Sep 17, 2009
    i dont think it died because of wrong ram
    when i put wrong sort of ram (i think it was wrong cl) into my iMac g3 the only thing happened was a biep and flashing power button , so realised my mistake and fitted the right sort and good , no fried board as i think computers have some sort of protection to avoid frying especially as Mac `s are fussy about the right sort of ram anyway more then normal pc`s
  18. sth macrumors 6502a

    Aug 9, 2006
    The old world
    Welcome to the Intel world. Apples don't need special "Mac RAM" anymore, just make sure that the RAM is standards-compliant (e.g. no non-standard voltages).
  19. flopticalcube macrumors G4


    Sep 7, 2006
    In the velcro closure of America's Hat
    Not quite true. Some Mac logic boards can still be finicky about the RAM used, just as some PCs are. Not as bad as it was but not totally free all the time, yet.
  20. Eidorian macrumors Penryn


    Mar 23, 2005
    nVidia's chipsets are very picky compared to the Intel ones for Core 2.

    Lynnfield's onboard controller is extremely picky with RAM and in the majority of cases you need to follow QVL RAM rules. I've seen plenty of Lynnfield + P55 builds get written off as DOA when it's the RAM that's the problem.
  21. archurban macrumors 6502a


    Aug 4, 2004
    San Francisco, CA
    so mac is a piece of ****. it shouldn't be so sensitive. that's why mac has highly broken rate. how that possible? that's really unlikely. that never happened no matter what I used (even mac). that's why many people go to apple store to fix their macs. my PC laptops (sony vaio) never broke. I think that mac is not tough enough to survive in real world.
  22. flopticalcube macrumors G4


    Sep 7, 2006
    In the velcro closure of America's Hat
    And yet they do. What you think and your personal anecdotes are not "the real world".
  23. AlaskaMoose macrumors 65816

    Apr 26, 2008
    I would not have told the whole wold that I killed my iMac by installing defective or improper RAM modules myself. By now Apple may know that it's your fault :)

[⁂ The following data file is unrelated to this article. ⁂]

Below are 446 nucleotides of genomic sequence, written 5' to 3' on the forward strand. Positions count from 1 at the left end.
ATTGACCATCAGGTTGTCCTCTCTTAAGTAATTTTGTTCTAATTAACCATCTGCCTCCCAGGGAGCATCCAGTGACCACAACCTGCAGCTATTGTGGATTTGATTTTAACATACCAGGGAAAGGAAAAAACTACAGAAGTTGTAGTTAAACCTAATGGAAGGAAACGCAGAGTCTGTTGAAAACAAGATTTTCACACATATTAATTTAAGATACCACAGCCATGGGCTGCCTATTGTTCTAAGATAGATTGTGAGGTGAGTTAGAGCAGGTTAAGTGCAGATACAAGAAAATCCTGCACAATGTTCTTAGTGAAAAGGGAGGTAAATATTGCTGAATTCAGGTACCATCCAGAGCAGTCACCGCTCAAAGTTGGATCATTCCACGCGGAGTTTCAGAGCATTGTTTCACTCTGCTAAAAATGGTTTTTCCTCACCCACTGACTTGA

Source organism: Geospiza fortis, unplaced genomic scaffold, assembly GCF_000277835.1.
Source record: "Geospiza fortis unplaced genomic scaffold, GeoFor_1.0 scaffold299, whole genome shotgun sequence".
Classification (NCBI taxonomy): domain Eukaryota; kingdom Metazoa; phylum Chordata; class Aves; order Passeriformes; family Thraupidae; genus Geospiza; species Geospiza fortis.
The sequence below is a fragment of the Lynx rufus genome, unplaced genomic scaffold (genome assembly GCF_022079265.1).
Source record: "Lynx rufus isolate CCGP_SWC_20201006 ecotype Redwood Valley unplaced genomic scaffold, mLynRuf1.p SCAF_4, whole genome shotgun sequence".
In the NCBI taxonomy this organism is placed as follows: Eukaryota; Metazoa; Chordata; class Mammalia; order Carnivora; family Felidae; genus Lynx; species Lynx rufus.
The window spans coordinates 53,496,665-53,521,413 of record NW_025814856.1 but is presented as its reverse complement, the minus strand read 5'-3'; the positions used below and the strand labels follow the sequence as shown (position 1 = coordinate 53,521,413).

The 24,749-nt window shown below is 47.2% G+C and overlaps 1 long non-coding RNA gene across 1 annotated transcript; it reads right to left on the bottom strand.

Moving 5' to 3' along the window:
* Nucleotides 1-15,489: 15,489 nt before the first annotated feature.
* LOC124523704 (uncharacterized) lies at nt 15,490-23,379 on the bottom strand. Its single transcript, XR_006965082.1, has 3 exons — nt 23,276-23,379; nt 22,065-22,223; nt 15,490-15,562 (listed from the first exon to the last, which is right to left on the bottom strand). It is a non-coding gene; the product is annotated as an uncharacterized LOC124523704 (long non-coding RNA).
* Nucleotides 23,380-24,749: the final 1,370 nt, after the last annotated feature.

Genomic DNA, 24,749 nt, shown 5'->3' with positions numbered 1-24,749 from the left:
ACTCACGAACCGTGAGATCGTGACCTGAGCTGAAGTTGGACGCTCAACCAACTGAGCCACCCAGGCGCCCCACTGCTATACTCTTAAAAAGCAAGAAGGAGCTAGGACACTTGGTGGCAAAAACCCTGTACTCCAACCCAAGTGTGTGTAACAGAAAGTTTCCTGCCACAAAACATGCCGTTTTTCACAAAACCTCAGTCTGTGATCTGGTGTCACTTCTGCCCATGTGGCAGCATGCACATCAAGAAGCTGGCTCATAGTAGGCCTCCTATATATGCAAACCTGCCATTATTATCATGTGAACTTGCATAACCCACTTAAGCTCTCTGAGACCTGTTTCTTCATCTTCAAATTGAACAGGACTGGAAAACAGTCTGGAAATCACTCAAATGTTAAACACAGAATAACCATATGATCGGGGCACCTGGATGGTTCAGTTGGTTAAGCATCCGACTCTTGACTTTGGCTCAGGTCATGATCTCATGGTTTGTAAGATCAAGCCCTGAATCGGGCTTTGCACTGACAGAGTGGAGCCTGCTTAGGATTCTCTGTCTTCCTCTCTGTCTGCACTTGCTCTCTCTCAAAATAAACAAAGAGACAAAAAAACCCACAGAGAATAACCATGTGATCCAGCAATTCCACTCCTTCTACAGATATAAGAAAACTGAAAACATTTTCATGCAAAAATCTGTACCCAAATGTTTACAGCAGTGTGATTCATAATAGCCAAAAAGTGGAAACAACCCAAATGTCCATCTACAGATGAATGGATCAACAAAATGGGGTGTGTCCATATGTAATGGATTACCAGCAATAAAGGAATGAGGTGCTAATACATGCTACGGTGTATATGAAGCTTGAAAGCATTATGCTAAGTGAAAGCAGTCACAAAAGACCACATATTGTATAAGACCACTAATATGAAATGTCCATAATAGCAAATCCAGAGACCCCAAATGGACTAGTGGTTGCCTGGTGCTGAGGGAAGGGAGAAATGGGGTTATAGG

24. AlaskaMoose macrumors 65816

    Apr 26, 2008
    I had used a Mac 7300 for around 14 years before I bought an iMac G5 1.8GHz. I am still using that little iMac just fine, and now bought another one.

    There are a whole bunch of reasons why one should be careful when replacing RAM modules, and I will point at a few:

    1. Static electricity builds on your body, and has no place to discharge unless you can provide a path for it to flow. Electronic technicians know this fact, and often wear a grounded band around their wrists to avoid discharging the static electricity directly into the computer's grounding path.

    2. The wrong RAM modules can in fact damage the electronic circuits. It can create overloads, shorts, opens, and so forth.
  25. vince82it thread starter macrumors newbie

    Oct 29, 2009
    Don't say so, please. I'm really scared about this now. Return procedures are stuck until Monday... I just hope to have my 2000 euros iMac working on my desk! :'(
    anyway, I've added ram modules many times in my life, never had a problem like this. I got Kingston value in my MacBook. I keep thinking my iMac was defective.